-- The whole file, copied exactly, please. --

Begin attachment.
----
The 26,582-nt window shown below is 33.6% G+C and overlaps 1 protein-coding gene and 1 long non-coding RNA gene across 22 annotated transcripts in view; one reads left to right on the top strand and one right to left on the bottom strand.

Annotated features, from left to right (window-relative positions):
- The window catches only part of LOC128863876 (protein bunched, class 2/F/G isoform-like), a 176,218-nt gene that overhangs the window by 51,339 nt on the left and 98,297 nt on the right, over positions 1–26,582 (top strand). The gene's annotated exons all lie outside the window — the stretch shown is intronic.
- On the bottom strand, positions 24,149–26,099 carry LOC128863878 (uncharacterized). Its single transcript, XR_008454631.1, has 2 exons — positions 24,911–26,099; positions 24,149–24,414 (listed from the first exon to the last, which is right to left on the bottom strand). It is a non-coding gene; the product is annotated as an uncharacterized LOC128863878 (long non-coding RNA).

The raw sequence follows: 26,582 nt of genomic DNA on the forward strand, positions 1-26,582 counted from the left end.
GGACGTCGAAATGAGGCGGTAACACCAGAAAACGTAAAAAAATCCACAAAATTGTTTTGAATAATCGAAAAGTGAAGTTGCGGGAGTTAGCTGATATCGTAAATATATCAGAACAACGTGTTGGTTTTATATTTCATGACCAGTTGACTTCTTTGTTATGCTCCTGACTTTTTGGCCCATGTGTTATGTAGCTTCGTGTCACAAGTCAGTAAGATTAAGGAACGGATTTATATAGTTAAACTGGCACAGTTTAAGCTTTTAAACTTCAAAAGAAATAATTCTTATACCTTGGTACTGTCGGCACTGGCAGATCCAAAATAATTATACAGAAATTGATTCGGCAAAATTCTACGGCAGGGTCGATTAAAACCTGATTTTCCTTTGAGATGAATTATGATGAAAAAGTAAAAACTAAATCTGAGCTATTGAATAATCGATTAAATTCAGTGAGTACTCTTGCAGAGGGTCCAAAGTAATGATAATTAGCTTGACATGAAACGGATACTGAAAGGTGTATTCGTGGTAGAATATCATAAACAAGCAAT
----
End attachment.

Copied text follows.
The 26,582-nt window shown below is 33.6% G+C and overlaps 1 protein-coding gene and 1 long non-coding RNA gene across 22 annotated transcripts in view; one reads left to right on the top strand and one right to left on the bottom strand.

Annotated features, from left to right (window-relative positions):
- The window catches only part of LOC128863876 (protein bunched, class 2/F/G isoform-like), a 176,218-nt gene that overhangs the window by 51,339 nt on the left and 98,297 nt on the right, over positions 1–26,582 (top strand). The gene's annotated exons all lie outside the window — the stretch shown is intronic.
- On the bottom strand, positions 24,149–26,099 carry LOC128863878 (uncharacterized). Its single transcript, XR_008454631.1, has 2 exons — positions 24,911–26,099; positions 24,149–24,414 (listed from the first exon to the last, which is right to left on the bottom strand). It is a non-coding gene; the product is annotated as an uncharacterized LOC128863878 (long non-coding RNA).

The raw sequence follows: 26,582 nt of genomic DNA on the forward strand, positions 1-26,582 counted from the left end.
GGACGTCGAAATGAGGCGGTAACACCAGAAAACGTAAAAAAATCCACAAAATTGTTTTGAATAATCGAAAAGTGAAGTTGCGGGAGTTAGCTGATATCGTAAATATATCAGAACAACGTGTTGGTTTTATATTTCATGACCAGTTGACTTCTTTGTTATGCTCCTGACTTTTTGGCCCATGTGTTATGTAGCTTCGTGTCACAAGTCAGTAAGATTAAGGAACGGATTTATATAGTTAAACTGGCACAGTTTAAGCTTTTAAACTTCAAAAGAAATAATTCTTATACCTTGGTACTGTCGGCACTGGCAGATCCAAAATAATTATACAGAAATTGATTCGGCAAAATTCTACGGCAGGGTCGATTAAAACCTGATTTTCCTTTGAGATGAATTATGATGAAAAAGTAAAAACTAAATCTGAGCTATTGAATAATCGATTAAATTCAGTGAGTACTCTTGCAGAGGGTCCAAAGTAATGATAATTAGCTTGACATGAAACGGATACTGAAAGGTGTATTCGTGGTAGAATATCATAAACAAGCAAT